This New Year’s Day is a particularly special day for Arizonans. It marks the 100th birthday of a public servant who made his mark on Arizona and the country.
One century ago, on January 1, 1909, Barry Goldwater was born in the Arizona Territory. The boy who helped his family run its trading post on the Navajo Reservation would go on to serve five terms in the United States Senate and mount an historic run for the U.S. presidency.
Arizona has a proud history of producing fine public servants, but Goldwater stood above the others. He was easily the most influential Arizonan of the 20th century, and his influence continues to inspire.
Goldwater’s legacy has endured because of the power of the ideas and principles he espoused during his career. For much of his political life, his views were not popular, as evidenced by his landslide defeat to Lyndon Johnson in 1964. At that time, the conservative cause seemed to be in decline, but Goldwater, even in his defeat, animated the cause by clearly and colorfully describing what he believed, and the principles that underpinned those beliefs.
His confidence in limited government and commitment to defending America’s promise came at a time when the “progressive” view was that we needed “new and modern” solutions — that is, a bigger and more centralized government. Eventually, however, the scales tipped in Goldwater’s favor when Americans elected a conservative, Ronald Reagan, in Goldwater’s mold to the presidency.
When facing new challenges, there are always those who believe that what has worked in the past isn’t adequate for the present. Goldwater, however, understood that progress does not replace tradition. When he accepted the Republican presidential nomination in 1964, he urged, “We must, and we shall, return to proven ways — not because they are old, but because they are true.”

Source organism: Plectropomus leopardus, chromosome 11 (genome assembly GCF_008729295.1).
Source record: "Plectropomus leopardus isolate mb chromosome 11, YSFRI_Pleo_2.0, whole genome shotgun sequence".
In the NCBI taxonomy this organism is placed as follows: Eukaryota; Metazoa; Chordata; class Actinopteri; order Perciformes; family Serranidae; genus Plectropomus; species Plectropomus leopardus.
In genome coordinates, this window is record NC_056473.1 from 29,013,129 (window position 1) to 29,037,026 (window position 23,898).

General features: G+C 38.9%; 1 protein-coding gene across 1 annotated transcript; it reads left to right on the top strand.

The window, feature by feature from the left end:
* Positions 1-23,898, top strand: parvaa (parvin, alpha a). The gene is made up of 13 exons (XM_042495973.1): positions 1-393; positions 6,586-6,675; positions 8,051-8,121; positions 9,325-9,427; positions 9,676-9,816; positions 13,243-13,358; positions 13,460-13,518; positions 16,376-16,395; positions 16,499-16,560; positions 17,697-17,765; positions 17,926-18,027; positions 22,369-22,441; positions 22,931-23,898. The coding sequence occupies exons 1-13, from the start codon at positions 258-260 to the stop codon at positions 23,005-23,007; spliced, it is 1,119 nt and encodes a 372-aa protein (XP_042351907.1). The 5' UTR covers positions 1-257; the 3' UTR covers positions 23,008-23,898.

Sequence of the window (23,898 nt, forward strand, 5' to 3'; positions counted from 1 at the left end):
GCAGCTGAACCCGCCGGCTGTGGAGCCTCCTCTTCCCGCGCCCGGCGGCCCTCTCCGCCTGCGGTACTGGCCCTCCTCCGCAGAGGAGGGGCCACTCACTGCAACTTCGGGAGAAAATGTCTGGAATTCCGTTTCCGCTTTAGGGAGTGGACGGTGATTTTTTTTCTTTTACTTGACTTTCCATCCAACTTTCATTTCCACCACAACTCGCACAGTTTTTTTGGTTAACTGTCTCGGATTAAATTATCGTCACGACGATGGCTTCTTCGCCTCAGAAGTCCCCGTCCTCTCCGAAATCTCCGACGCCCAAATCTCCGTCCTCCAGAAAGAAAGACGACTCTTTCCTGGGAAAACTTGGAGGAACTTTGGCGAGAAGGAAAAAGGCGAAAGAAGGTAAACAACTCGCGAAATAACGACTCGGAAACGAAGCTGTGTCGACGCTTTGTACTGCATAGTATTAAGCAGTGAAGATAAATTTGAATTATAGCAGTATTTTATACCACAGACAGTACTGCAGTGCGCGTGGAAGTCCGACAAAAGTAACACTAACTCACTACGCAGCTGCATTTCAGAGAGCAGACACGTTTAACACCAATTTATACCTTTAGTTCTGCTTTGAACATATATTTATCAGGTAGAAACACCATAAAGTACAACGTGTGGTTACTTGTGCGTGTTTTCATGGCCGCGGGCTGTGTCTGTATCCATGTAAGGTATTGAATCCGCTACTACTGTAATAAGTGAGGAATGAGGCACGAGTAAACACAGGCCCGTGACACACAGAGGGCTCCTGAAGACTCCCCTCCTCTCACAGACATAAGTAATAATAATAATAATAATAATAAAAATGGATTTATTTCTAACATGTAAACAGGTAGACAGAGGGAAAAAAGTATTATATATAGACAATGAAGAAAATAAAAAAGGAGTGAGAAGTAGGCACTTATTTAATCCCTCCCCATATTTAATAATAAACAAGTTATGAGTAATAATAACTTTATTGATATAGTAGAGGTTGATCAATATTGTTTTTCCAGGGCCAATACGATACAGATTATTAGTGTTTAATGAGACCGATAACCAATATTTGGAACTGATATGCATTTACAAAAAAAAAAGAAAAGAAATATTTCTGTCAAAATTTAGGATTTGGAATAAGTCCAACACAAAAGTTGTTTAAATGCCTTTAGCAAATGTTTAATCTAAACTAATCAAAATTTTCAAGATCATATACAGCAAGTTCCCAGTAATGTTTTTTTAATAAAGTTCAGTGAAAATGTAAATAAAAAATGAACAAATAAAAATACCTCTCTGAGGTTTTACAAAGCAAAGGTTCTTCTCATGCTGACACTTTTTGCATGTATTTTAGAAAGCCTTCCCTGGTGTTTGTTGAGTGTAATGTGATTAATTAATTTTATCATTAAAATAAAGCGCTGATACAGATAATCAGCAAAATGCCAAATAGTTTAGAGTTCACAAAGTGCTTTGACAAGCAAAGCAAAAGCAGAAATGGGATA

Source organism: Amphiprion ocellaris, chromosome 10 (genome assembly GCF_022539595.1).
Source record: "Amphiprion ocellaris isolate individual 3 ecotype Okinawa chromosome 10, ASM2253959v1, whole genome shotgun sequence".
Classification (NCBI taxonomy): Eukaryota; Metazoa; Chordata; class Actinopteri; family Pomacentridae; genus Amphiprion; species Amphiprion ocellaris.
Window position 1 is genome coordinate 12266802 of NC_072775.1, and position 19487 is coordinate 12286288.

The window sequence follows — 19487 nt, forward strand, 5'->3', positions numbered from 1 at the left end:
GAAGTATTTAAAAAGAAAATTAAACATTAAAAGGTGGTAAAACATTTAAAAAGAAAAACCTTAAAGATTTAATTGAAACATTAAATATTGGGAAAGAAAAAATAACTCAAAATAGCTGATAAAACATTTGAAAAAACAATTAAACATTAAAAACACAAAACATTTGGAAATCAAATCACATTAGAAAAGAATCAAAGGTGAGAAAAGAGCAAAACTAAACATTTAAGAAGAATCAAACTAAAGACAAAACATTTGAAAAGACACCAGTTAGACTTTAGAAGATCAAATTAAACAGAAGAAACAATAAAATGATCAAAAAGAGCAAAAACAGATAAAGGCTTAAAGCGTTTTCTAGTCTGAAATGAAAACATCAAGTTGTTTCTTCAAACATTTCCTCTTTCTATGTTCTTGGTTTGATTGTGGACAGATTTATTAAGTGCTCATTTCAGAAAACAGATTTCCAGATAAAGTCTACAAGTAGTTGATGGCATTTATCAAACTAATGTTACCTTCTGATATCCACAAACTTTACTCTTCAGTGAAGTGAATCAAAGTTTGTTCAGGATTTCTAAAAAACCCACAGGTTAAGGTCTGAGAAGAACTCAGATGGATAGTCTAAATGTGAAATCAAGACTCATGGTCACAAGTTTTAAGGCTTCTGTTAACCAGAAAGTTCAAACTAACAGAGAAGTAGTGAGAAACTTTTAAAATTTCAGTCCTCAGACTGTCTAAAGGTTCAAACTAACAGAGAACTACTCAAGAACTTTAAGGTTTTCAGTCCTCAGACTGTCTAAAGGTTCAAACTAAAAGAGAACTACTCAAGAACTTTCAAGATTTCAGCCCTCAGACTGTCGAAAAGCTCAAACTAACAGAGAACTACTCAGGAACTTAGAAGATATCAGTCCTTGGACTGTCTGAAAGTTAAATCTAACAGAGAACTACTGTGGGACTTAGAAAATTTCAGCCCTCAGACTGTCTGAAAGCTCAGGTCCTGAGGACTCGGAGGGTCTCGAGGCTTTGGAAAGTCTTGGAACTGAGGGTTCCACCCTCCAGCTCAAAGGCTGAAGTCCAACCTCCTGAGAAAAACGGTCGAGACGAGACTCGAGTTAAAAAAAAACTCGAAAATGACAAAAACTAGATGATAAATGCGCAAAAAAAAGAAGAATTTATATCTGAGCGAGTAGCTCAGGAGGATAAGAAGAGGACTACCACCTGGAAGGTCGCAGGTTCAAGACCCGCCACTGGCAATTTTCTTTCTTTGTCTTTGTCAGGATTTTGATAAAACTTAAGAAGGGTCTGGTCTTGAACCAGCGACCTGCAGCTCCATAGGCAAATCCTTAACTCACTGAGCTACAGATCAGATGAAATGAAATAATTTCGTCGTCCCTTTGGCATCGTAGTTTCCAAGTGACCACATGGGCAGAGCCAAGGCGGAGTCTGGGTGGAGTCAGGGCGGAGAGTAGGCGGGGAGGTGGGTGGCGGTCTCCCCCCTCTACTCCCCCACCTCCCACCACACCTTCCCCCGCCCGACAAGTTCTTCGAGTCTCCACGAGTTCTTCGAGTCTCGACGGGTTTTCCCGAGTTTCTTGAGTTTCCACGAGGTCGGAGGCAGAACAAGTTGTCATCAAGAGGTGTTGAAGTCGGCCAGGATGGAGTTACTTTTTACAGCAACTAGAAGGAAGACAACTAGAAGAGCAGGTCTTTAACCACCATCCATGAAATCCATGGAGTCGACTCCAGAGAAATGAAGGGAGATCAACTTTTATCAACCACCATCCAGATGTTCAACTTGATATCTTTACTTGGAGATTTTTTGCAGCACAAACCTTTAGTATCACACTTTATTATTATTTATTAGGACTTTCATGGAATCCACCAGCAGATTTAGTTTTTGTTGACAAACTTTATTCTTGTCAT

In the New Year, we should resolve to pay special respect to those proven ways that have served us so well over time.
We should also be mindful of the principles Goldwater advocated during his long career. Goldwater sincerely believed in these principles, which included upholding the dignity of every person and, most dear to him, freedom.
He summarized his career in these words: “Freedom has been the watchword of my political life. I rose from a dusty little frontier town and preached freedom across the land all my days. It is democracy’s ultimate power and assures its eventual triumph over communism. I believe in faith, hope, and charity. But none of these is possible without freedom.”
During this centennial year we should resolve to do our best to preserve both freedom and human dignity from the threats they face. This task, to which Goldwater devoted his life, requires constant vigilance.
In 2008, the state legislature honored Barry Goldwater by approving legislation to begin the process of placing a statue of Arizona’s great senator in the United States Capitol’s Statuary Hall. In 2009, let us honor Barry Goldwater by ensuring that the principles to which he dedicated his life continue to have a place in the Capitol.
U.S. Senator Jon Kyl is the Assistant Republican Leader and serves on the Senate Finance and Judiciary committees. Visit his Web site at www.kyl.senate.gov.